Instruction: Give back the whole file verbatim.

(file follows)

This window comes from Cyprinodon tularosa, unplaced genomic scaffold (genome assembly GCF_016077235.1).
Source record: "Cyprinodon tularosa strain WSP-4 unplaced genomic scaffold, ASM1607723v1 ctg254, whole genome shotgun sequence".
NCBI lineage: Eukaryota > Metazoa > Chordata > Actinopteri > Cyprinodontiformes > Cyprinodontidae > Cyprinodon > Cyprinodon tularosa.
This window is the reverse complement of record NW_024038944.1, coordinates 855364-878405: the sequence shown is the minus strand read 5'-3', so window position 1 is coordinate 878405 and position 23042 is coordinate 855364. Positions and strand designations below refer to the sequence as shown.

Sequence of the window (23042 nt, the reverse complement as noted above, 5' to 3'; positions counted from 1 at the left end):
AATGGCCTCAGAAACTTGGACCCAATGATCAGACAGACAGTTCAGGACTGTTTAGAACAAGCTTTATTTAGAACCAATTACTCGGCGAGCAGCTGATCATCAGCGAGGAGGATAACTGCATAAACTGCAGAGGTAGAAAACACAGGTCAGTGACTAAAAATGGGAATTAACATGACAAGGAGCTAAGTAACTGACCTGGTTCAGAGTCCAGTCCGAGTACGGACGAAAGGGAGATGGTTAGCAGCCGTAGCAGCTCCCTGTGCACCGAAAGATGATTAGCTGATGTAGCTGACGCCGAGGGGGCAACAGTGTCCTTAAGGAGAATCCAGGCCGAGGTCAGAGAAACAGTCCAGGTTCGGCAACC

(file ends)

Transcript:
This window comes from Cyprinodon tularosa, unplaced genomic scaffold (genome assembly GCF_016077235.1).
Source record: "Cyprinodon tularosa strain WSP-4 unplaced genomic scaffold, ASM1607723v1 ctg254, whole genome shotgun sequence".
NCBI lineage: Eukaryota > Metazoa > Chordata > Actinopteri > Cyprinodontiformes > Cyprinodontidae > Cyprinodon > Cyprinodon tularosa.
This window is the reverse complement of record NW_024038944.1, coordinates 855364-878405: the sequence shown is the minus strand read 5'-3', so window position 1 is coordinate 878405 and position 23042 is coordinate 855364. Positions and strand designations below refer to the sequence as shown.

Sequence of the window (23042 nt, the reverse complement as noted above, 5' to 3'; positions counted from 1 at the left end):
AATGGCCTCAGAAACTTGGACCCAATGATCAGACAGACAGTTCAGGACTGTTTAGAACAAGCTTTATTTAGAACCAATTACTCGGCGAGCAGCTGATCATCAGCGAGGAGGATAACTGCATAAACTGCAGAGGTAGAAAACACAGGTCAGTGACTAAAAATGGGAATTAACATGACAAGGAGCTAAGTAACTGACCTGGTTCAGAGTCCAGTCCGAGTACGGACGAAAGGGAGATGGTTAGCAGCCGTAGCAGCTCCCTGTGCACCGAAAGATGATTAGCTGATGTAGCTGACGCCGAGGGGGCAACAGTGTCCTTAAGGAGAATCCAGGCCGAGGTCAGAGAAACAGTCCAGGTTCGGCAACC